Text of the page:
Stephen Heppell

Stephen Heppell

Professor of New Media Environments at the Centre for Excellence in Media Practice, Bournemouth University


You can't build better learning FOR children...

But you can certainly build it WITH them. Children are fascinated by learning, and their reflective practice—trying out ideas from all over, observing and critiquing the teaching and learning in their own school, swapping ideas and innovation—always and everywhere produces engaged, smart, articulate learners. Trying to improve learning without listening carefully to the learners' voice is like trying to drive with your eyes shut. Of course, they can be daft as brushes sometimes, but I have learned to trust them and to value their voices and views always. As they say in China these days: we should teach less so that we might learn more.


Learning starts playful, and should remain so...

Playful learning is about much more than simply making schools more seductive and delightful. Play presents you constantly with surprise and with unexpected new challenges. You need to think hard and fast. This new century is also full of remarkable surprises (economic collapse, volcanic ash clouds, major pollution spills, tsunami...) and, partly because new technologies let us sail a little closer to the edge, these surprises will increase in frequency, impact and scale. If our children are going to be able to solve the resultant new problems they will need ingenious strategies and an agile speed of thought. Playful learning gives them that; sitting in an examination room hoping that there are "no surprises on the test paper" will not. We should play more and test less.


Parents really really really really matter. So do grandparents...

It is all too easy to be fatalistic: surely parents' education, economic status and stability determine their children's learning successes? Well, the research, and my own work too, are hugely encouraging. It is not who you are as parents, but what you do that matters most. Every parent wants the best for their children, but we have not helped them to play their part: talking to children from the outset, developing that all-important "sense of other", massively limiting their passive TV viewing (and making that viewing a time to talk and discuss), thinking about diet and brain, reading stories regularly... and above all celebrating successes in a praise rich household, can all see children thriving in the least likely contexts. Yet we have barely even shown parents or grandparents what we now know about reading effectively to children, let alone the rest. We jolly well should.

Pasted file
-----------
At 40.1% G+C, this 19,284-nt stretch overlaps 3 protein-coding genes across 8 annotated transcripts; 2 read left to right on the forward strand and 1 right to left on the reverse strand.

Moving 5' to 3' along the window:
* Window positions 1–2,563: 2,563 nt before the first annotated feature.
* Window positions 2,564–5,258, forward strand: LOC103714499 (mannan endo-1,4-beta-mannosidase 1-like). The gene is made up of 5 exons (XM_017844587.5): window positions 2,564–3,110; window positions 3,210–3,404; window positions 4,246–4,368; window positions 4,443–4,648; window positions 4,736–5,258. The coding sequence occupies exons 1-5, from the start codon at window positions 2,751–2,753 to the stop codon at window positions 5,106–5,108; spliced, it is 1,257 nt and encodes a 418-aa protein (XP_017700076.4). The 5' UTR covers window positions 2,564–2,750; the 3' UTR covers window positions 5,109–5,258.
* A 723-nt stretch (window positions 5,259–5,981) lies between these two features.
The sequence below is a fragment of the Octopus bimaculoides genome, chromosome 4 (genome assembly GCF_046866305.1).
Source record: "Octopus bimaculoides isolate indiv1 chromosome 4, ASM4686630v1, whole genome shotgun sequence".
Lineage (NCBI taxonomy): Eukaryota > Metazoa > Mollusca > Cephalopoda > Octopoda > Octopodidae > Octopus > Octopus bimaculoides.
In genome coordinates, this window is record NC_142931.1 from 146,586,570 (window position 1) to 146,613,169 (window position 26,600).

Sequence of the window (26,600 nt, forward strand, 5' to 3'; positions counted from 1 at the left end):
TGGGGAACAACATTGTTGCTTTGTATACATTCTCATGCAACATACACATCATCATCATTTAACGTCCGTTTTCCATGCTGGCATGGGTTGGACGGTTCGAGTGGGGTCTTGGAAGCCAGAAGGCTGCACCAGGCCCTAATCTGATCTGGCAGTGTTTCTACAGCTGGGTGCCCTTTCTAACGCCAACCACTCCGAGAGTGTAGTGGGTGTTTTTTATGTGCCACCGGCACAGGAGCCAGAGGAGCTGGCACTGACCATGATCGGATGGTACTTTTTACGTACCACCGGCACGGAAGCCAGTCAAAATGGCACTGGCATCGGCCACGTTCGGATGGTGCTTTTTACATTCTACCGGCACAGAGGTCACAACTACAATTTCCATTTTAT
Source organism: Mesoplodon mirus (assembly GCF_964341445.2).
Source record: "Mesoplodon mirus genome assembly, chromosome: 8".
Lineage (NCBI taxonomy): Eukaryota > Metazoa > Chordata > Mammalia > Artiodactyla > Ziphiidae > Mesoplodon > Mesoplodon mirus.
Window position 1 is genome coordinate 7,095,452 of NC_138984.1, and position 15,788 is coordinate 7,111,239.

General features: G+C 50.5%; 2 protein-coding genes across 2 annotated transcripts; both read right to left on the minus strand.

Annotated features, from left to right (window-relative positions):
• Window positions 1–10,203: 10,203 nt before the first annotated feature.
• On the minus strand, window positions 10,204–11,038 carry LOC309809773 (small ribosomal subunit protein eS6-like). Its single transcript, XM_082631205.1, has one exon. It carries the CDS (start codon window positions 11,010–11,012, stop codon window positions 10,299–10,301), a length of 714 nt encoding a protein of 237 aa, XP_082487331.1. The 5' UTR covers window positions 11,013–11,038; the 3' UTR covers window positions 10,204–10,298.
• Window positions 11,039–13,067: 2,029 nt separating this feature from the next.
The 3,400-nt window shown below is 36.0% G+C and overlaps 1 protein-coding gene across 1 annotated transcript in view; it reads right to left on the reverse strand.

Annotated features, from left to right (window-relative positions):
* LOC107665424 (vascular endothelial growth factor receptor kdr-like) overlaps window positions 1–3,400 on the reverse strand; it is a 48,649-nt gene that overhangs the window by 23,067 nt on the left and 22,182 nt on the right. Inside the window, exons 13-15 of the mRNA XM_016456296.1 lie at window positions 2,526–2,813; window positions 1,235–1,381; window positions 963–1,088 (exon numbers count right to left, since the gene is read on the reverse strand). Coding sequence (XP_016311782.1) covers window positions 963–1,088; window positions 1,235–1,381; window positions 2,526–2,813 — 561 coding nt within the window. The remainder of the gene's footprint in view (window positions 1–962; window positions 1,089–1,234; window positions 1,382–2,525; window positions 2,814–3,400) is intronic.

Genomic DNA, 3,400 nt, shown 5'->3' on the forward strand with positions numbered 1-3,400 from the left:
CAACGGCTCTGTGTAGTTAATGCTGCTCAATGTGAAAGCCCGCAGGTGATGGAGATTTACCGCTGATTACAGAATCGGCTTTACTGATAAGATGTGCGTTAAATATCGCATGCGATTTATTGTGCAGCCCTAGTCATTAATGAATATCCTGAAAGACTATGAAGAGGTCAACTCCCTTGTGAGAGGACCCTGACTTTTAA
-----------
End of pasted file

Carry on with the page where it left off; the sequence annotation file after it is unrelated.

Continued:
Be Very Afraid...

Mostly, we hugely underestimate just how good our children might be. For years we encumbered them in swimming pools with armbands and flotation devices before we realised that, like 4 month old baby Spencer on Nirvana’s "Nevermind" CD cover, they could swim perfectly well at less than a year old. Schools too often overprotect children, with overcautious ambition, with mundane tasks, with locking and blocking "for their own good". I can say, unequivocally, with over 30 years of successful learning projects behind me, including the then world's largest internet learning project, that the most successful of all my own projects were the ones that kept me awake at night worrying, in a cold sweat and with a sense that "this time Stephen, you've gone too far...". I never had. Put simply, if you are not scared by what you have asked children to do, then you haven't asked enough of them.


There are a LOT more than 5 things that matter!

Education is amazingly complex. Teachers will know that even a windy day will change children's learning. Educational fundamentalists tend to think that just a few details are key to transforming teaching and learning: leadership, data, competition, discipline, whatever. They are entirely wrong. Great teachers all know that it is not, can never be, that simple. A myriad of details matter. And now that we know so much about those details—from cognition and pedagogy to nutrition and hydration, from lighting and temperature to taking shoes off—it would be criminal not to incorporate the complexity of that understanding into today's teaching and learning.

The views expressed on this site are the author's own and do not necessarily reflect those of the Pearson Foundation.


Professor Stephen Heppell is a leading voice on the role of ICT in learning and is Professor of New Media Environments at the Centre for Excellence in Media Practice at Bournemouth University. Previously, Stephen spent around a quarter of a century building Ultralab, which established an exceptional, unique, reputation as a world leading learning technology research centre. He later went on to head his own policy, research and practice consultancy which advises governments and national agencies throughout the world on the strategic development of ICT.

Professor Heppell’s "eyes on the horizon, feet on the ground" approach, coupled with a vast portfolio of effective large scale projects over three decades, have established him internationally as a widely and fondly recognized leader in the fields of learning, new media and technology. Stephen has worked, and is working, with governments around the world, with international agencies, Fortune 500 companies, with schools and communities, with his PhD students and with many influential trusts and organizations. He is a member of BAFTA and in 2009 he was awarded an Outstanding Achievement Award from British Education and Technology Training (BETT).